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From $0 to $1M: Early Stage Burn Rates

It may come as a surprise, but Scale Studio data on hundreds of early-in-revenue startups shows that a sizable number are indeed profitable right out of the gate. Not many, and it’s not the norm, but they are out there.

We pulled data from Scale Studio showing “good, better, best” performance benchmarks for Operating Margin in the $0 to $1M revenue range:

Operating Margin Cash Burn Benchmarks - Scale Venture Partners

Pulling back to look at a much larger revenue range, you’ll see that early profitability is certainly an outlier. From $1M onwards, even the “Best” cohort has a negative operating margin, reflecting the need for external capital to underwrite scaling and growth.

Cash Burn Rate at revenue levels - chart - Scale Venture Partners

The chart above shows Operating Margin, the GAAP-based metric that looks at Operating Income (or Loss) as a percentage of total revenue. It’s formula is simply:

Operating Margin Cash Burn Rate Formula

For startups, Operating Margin is a good proxy for net cash burn. It has several advantages as a single metric for measuring your runway:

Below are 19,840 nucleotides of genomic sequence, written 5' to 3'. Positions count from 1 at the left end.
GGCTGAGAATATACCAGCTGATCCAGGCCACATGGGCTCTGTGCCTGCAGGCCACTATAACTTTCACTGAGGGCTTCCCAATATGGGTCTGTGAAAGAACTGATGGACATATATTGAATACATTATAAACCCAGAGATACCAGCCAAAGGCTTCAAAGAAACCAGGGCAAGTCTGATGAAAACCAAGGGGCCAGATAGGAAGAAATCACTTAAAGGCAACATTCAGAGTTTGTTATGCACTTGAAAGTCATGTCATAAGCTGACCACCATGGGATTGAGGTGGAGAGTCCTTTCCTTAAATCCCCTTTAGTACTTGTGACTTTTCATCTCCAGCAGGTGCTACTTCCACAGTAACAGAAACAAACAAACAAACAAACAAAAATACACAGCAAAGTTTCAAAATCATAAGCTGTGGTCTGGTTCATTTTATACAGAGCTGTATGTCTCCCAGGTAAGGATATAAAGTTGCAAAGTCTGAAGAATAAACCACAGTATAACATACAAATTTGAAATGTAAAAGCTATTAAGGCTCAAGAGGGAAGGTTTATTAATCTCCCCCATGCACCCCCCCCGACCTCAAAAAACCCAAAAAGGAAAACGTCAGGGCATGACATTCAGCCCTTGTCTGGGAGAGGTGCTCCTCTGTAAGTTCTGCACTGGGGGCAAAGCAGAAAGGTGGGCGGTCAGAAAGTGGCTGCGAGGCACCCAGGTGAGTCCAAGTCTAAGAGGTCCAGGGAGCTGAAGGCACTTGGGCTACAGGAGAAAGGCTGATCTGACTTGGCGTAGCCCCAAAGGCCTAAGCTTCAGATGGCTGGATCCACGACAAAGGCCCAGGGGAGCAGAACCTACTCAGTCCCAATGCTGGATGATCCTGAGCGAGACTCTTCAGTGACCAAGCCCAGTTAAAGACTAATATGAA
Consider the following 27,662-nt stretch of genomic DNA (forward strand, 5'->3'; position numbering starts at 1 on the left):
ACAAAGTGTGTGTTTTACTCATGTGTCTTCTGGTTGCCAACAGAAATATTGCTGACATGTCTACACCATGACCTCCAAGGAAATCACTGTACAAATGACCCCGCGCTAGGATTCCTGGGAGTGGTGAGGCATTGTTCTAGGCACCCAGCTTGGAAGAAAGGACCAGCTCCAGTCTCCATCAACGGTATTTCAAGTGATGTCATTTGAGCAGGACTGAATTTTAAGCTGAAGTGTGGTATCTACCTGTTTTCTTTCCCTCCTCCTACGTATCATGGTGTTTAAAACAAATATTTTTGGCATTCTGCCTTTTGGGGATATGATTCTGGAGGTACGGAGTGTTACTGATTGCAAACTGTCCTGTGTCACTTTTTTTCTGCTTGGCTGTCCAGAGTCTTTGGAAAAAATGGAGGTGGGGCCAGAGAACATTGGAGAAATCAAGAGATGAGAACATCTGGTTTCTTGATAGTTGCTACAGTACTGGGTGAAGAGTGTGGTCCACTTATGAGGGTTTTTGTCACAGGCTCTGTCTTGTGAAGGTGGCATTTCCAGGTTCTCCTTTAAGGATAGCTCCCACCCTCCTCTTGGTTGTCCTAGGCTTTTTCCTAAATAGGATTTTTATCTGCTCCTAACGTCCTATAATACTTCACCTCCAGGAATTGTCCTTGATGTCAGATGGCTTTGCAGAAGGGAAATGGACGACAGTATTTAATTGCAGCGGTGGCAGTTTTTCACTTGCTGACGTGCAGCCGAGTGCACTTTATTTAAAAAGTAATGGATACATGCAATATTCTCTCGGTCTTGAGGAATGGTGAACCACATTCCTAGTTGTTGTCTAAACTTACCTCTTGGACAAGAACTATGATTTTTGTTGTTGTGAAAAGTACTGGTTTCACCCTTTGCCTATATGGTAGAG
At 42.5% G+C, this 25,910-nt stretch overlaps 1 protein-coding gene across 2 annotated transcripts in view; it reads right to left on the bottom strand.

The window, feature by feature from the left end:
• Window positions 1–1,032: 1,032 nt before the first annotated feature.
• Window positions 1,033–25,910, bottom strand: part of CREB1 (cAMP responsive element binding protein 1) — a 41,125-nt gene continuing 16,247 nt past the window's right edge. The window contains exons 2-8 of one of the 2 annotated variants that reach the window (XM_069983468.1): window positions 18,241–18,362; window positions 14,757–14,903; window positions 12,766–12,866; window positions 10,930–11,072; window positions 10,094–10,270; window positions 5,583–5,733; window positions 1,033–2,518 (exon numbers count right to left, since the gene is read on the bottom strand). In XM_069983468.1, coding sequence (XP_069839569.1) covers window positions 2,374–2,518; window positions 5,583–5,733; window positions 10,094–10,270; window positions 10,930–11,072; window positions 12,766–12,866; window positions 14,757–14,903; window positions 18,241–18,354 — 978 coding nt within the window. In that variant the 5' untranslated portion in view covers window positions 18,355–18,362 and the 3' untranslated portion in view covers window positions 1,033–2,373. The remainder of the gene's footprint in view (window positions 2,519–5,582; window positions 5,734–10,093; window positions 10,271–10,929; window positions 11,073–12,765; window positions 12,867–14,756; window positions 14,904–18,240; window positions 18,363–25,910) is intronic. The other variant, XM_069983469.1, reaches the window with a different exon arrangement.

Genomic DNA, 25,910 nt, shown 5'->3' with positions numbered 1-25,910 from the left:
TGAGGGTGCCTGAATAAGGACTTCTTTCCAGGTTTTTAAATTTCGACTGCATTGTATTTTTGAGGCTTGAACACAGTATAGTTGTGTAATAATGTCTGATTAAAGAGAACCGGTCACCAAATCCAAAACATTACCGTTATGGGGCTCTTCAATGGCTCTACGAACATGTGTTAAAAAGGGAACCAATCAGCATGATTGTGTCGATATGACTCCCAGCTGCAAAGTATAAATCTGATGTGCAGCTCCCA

• GAAP-based means it doesn’t require extra time and effort to track and calculate
  • It’s possible to benchmark Operating Margin versus competitors and other startups
  • It’s just one more step to calculate your runway in terms of time

Managing your burn is critical for ensuring your runway is long enough to meet your goals. One easy way to measure your runway at any given time is to simply divide your total cash balance (including unused lines of credit) by the most recent quarter’s operating loss. That gives you your runway in quarters anchored to your current rate of operating loss.

Further reading on SaaS P&L and startup burn rates:

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